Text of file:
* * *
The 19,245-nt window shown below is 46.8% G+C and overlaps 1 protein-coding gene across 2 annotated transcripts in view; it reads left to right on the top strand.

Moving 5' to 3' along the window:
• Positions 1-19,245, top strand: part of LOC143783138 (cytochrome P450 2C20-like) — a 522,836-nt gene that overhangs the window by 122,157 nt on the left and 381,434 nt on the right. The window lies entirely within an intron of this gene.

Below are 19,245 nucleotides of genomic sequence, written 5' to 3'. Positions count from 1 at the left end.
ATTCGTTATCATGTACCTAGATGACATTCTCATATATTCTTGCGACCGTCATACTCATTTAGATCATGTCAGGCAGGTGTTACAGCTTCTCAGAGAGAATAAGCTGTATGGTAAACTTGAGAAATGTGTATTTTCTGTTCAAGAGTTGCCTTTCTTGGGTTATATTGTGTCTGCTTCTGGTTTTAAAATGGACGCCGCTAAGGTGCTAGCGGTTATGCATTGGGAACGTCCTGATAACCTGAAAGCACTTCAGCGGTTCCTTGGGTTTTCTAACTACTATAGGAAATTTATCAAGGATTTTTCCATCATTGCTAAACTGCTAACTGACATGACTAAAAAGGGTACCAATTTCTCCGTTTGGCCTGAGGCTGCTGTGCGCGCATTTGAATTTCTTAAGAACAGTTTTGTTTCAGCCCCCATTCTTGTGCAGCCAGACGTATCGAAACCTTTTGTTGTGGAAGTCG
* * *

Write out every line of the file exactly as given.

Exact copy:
The 19,245-nt window shown below is 46.8% G+C and overlaps 1 protein-coding gene across 2 annotated transcripts in view; it reads left to right on the top strand.

Moving 5' to 3' along the window:
• Positions 1-19,245, top strand: part of LOC143783138 (cytochrome P450 2C20-like) — a 522,836-nt gene that overhangs the window by 122,157 nt on the left and 381,434 nt on the right. The window lies entirely within an intron of this gene.

Below are 19,245 nucleotides of genomic sequence, written 5' to 3'. Positions count from 1 at the left end.
ATTCGTTATCATGTACCTAGATGACATTCTCATATATTCTTGCGACCGTCATACTCATTTAGATCATGTCAGGCAGGTGTTACAGCTTCTCAGAGAGAATAAGCTGTATGGTAAACTTGAGAAATGTGTATTTTCTGTTCAAGAGTTGCCTTTCTTGGGTTATATTGTGTCTGCTTCTGGTTTTAAAATGGACGCCGCTAAGGTGCTAGCGGTTATGCATTGGGAACGTCCTGATAACCTGAAAGCACTTCAGCGGTTCCTTGGGTTTTCTAACTACTATAGGAAATTTATCAAGGATTTTTCCATCATTGCTAAACTGCTAACTGACATGACTAAAAAGGGTACCAATTTCTCCGTTTGGCCTGAGGCTGCTGTGCGCGCATTTGAATTTCTTAAGAACAGTTTTGTTTCAGCCCCCATTCTTGTGCAGCCAGACGTATCGAAACCTTTTGTTGTGGAAGTCG